The link between Osteoporosis and Eating Disorders

The link between Osteoporosis and Eating Disorders

What are the Osteoporosis Risk Factors and eating disorders?

Osteoporosis is a disease that causes bones to become porous and their density to decrease making them brittle and more susceptible to fractures and breaks (1). and affects more than 54 million Americans.

There are a number of risk factors that make a person more susceptible to developing osteoporosis, and its sibling osteopenia, or bone mineral loss. Those risk factors include:

  • Increasing age
  • Gender
  • Heredity and family history
  • Race
  • Weight and body size
  • Dietary issues
  • Hormonal imbalances
  • Prescription drug use
  • Other chemical use
  • Concurrent medical issues

Some of these factors, such as age, sex, and race cannot be changed. White and Asian women are much more likely to develop osteoporosis than males or women of other racial groups. However, some factors like hormonal imbalances and chemical use can be controlled, or at least directly influenced.

Concurrent medical issues are the most problematic of all the factors because other diseases can have an exponential effect on bone density. Active or previous eating disorders can have a significant long-term impact on bone health.

What are the Most Common Eating Disorders?

There are many types of eating disorders, but two of the most common ones are bulimia and anorexia nervosa (2).

Anorexia is a condition where a person becomes obsessed with being thin. They believe themselves to be overweight no matter what the evidence is to the contrary. People who suffer from anorexia will strictly regulate their eating habits and structure their lives around preventing even the slightest of weight gain. Often times this results in starvation, malnutrition, or micronutrient deficiency.

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Bulimia is very similar to anorexia, except the person who suffers from bulimia nervosa will go through periods where they binge eat to the point of physical pain before purging themselves of their intake by forcing themselves to vomit. This vicious cycle causes a host of damaging effects to the body, including stripping away a person’s stomach and esophageal lining.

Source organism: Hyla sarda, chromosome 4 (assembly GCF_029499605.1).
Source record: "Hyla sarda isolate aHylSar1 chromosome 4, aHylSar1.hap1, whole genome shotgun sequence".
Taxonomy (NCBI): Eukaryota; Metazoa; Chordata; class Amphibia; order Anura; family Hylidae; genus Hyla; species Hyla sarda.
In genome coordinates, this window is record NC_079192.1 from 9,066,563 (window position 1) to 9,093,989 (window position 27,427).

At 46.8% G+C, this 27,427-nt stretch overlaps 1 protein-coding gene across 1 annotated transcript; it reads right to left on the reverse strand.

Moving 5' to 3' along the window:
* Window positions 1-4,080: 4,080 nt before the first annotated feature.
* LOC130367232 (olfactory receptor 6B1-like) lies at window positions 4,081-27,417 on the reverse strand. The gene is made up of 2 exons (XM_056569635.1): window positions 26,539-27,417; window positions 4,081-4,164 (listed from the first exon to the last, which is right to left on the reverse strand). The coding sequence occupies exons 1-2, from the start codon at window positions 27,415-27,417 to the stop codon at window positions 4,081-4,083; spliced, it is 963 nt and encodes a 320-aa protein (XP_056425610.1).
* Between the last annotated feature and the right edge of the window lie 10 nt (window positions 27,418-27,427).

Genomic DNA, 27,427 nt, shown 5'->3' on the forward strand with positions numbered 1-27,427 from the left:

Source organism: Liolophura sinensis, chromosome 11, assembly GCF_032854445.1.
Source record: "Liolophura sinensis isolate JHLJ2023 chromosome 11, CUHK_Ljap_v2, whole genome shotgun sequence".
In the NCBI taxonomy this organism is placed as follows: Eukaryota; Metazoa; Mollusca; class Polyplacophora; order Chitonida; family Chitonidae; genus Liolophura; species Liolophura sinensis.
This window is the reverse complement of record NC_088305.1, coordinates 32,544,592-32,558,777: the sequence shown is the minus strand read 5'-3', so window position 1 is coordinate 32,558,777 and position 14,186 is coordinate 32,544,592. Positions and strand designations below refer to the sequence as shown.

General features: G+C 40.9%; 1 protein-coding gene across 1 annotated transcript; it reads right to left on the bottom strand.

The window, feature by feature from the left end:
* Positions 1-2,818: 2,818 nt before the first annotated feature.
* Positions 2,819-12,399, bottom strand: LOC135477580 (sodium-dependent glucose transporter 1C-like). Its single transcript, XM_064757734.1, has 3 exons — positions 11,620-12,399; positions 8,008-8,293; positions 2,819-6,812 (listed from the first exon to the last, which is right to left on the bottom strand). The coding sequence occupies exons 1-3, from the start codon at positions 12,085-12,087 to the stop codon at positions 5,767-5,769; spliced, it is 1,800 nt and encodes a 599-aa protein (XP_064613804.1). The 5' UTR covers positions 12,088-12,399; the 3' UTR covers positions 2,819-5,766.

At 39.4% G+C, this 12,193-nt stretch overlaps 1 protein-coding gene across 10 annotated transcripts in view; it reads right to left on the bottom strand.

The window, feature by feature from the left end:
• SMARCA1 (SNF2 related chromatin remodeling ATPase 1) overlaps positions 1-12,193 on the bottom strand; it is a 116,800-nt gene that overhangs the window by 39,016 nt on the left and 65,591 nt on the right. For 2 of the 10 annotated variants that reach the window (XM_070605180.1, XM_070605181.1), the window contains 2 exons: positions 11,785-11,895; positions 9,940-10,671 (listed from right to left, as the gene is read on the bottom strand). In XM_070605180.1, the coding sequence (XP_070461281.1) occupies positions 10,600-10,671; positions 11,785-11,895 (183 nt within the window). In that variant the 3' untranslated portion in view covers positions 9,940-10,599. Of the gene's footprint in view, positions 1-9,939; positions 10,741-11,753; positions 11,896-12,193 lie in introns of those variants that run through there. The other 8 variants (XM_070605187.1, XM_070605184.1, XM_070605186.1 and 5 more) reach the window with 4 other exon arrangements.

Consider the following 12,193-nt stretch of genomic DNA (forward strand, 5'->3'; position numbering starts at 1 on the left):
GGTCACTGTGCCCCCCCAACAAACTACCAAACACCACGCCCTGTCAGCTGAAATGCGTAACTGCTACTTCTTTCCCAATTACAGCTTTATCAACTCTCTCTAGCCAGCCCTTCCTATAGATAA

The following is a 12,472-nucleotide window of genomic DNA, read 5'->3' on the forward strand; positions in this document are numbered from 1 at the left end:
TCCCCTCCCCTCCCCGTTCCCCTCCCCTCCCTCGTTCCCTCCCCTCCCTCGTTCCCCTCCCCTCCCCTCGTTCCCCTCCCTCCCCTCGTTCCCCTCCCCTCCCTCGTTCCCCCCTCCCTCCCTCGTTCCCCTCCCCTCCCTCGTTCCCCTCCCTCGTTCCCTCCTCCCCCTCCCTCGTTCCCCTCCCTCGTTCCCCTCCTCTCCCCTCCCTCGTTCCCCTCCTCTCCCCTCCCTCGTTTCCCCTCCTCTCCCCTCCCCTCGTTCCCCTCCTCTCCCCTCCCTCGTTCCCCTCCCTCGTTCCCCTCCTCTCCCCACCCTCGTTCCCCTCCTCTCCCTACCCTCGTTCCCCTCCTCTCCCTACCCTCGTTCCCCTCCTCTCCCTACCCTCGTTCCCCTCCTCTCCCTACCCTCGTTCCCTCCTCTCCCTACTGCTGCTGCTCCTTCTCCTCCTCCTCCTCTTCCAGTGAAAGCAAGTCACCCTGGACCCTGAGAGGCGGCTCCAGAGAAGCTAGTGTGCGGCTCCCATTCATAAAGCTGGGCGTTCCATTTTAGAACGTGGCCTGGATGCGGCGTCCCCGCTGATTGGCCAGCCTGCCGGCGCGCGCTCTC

Other types of eating disorders include:

  • Pica (craving inedible objects)
  • Rumination (pattern of regurgitation and re-swallowing)
  • Avoidant/restrictive intake disorders
  • Night eating

The Effects of Eating Disorders on Bone Density

Both anorexia nervosa and bulimia nervosa have cumulative effects that result in long-term damage to the body. Any disorder that affects your intake will inevitably affect your nutrition.

Lack of proper nutrition poses two significant risks to the health of your bones (3). If you don’t eat a well-balanced diet, your body won’t receive the vitamins and minerals necessary to carry out the complex and essential functions that it needs to thrive.

Bones retain their strength by continually generating new cells as the old cells are reabsorbed and recycled by bone cells called osteocytes. When the production of new bone cells falls behind the reabsorption of old cells, bone density weakens.

In order for the body to carry out the renewal process, it requires a regular intake of vitamins and minerals. Eating disorders deprive the body of these necessary materials, promoting the onset of osteoporosis.

Eating disorders also have a negative effect on your body’s hormonal balance. Malnutrition decreases a woman’s estrogen levels and can even cause interruptions to her menstrual cycle.

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In turn, low estrogen causes osteocytes to slow down their bone-producing functions. Malnutrition also prompts the brain to produce other hormones, such as cortisol, which can have a detrimental effect on bone density.

Prevention and Intervention

This incredibly common disease affects hundreds of millions of people worldwide. There are already so many factors that women must take into account as they age, including exercise, well-balanced nutrition, and the side effects of prescription medications. Ostego can help!

We suggest tons of easy-to-follow recipes and tips for healthy eating. And if you or someone you love is suffering from an eating disorder, please reach out to the National Eating Disorders hotline and get them the help they need before they put themselves at further risk for developing bone density problems(4).


1. Mayo Clinic Staff. “Osteoporosis.” Mayo Foundation for Medical Education and Research. Post date unknown.

2. Alina Petre. “6 Common Types of Eating Disorders (and Their Symptoms).” Healthline Media a Red Ventures Company. October 30th, 2019.

3. Meadows Ranch Staff. “Bone Loss From Eating Disorders.” Eating Disorder Hope. July 2nd, 2018.

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